Courses at Ayrshire College

Mission Discovery Ayrshire winners announced

Mission Discovery Ayrshire winners announced

Seven Ayrshire pupils who developed a space experiment at Mission Discovery Ayrshire 2017 will see their idea sent to space and tested by astronauts at the International Space Station.

Mission Discovery Ayrshire 2017 was a week-long educational space programme delivered at Ayrshire College’s Kilmarnock Campus by The International Space School Educational Trust (ISSET) to 150 secondary school pupils and college students. The participants worked in mixed teams to design space experiments, knowing that the best idea would launch to the International Space Station in 2018.

22 teams developed their experiments over the course of the week, with the help of the ISSET team: Michael Foale CBE, former NASA astronaut, Sarah Murray, NASA HQs Council Executive / Mission Support and Partnership Councils and ISSET Chief Scientist Julie Keeble.

Team 3, otherwise known as ‘Space Raiders’, was announced as the winner with their idea investigating ‘The photosynthesis of phytoplankton in microgravity and the generation of electricity’.

Simon Gibbons (Kyle Academy), Alex Hill (Queen Margaret Academy), Adam Martin (Belmont Academy), Lauren McGee (Belmont Academy), Jodie McMail (St. Matthews Academy), Eva Peters (Grange Academy), Lee Salisbury (Garnock Academy) and Benjamin Sonnet (Auchenharvie Academy) were delighted when the judges read out their names.

Winning team member Adam Martin explained what the experiment idea is. He said “We take a petri dish filled with phytoplankton, shine a light on it so that it undergoes photosynthesis and generates electricity, then we try to prove that in space it would be harnessed more efficiently and provide more electricity for the International Space Station.”

Fellow team member Lauren McGee said “I’ve always struggled with presenting in front of people and I feel that this week has helped me a lot with that. I felt really confident doing it, although I have to say I did not expect this outcome. I’m overwhelmed to be honest!”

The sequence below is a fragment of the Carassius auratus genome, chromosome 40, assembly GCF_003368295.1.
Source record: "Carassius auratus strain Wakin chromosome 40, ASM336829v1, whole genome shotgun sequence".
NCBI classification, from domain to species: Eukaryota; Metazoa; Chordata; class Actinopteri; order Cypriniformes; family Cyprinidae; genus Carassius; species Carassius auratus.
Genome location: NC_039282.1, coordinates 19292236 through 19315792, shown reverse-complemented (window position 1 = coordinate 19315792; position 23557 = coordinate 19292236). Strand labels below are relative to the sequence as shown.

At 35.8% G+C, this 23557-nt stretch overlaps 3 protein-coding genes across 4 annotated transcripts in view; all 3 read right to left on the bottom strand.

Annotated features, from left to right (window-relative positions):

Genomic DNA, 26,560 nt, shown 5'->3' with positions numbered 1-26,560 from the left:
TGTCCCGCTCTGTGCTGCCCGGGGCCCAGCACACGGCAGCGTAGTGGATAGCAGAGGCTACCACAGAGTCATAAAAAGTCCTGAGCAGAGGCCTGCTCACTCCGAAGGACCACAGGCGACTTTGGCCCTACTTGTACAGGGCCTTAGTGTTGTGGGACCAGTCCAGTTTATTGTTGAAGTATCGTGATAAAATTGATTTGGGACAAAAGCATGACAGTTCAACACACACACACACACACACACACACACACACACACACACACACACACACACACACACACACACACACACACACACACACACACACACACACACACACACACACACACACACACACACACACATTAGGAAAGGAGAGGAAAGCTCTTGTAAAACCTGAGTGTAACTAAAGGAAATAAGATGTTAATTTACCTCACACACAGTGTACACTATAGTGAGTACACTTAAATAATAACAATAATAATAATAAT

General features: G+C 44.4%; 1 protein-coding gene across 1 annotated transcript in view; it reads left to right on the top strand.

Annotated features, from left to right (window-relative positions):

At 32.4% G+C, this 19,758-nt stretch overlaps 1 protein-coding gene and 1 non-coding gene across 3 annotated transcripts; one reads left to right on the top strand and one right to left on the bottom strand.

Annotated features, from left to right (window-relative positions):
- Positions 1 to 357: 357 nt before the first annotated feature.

Teammate Alex Hill said “It’s a pretty surreal experience to be here, competing against so many people and coming out on top. I did think our experiment had potential and it’s a great experience to be named the winning team.”

Mission Discovery Ayrshire 2017 was sponsored by the Ayrshire College Foundation, Glasgow Prestwick Spaceport, NATS and the Ayr Rotary Club. This is the second time Ayrshire College has hosted the programme, with the College’s Ayr Campus hosting the inaugural event last year.

Allied to the objectives of Ayrshire College, the Ayrshire College Foundation provides financial support for Ayrshire-based projects that provide educational opportunities for all age groups.

The winning experiment from last year is currently on the International Space Station right now being worked on by astronauts Jack Fischer and Peggy Whitson. Their idea investigates the growth of slime mold across various surfaces (rubber/aluminium/velcro/plastic) in microgravity, and was launched to the International Space Station on 1 June on-board SpaceX CRS-11.

Tracey Stark, Chair of the Ayrshire College Foundation, said “I came into this week with high expectations having seen the videos from last year and spoken to other Ayrshire College Foundation members, and I’ve been absolutely blown away by it.

“The Foundation believes the Mission Discovery programme will prove hugely beneficial to Ayrshire by inspiring youngsters to get into STEM.”

The final day of Mission Discovery Ayrshire 2017 saw third year pupils from Ayrshire secondary schools take part in a taster day ahead of future programmes.

Pupils took part in team building activities and launched their own rockets in the company of former NASA astronaut Michael Foale CBE and the rest of the ISSET team.

26 June 2017

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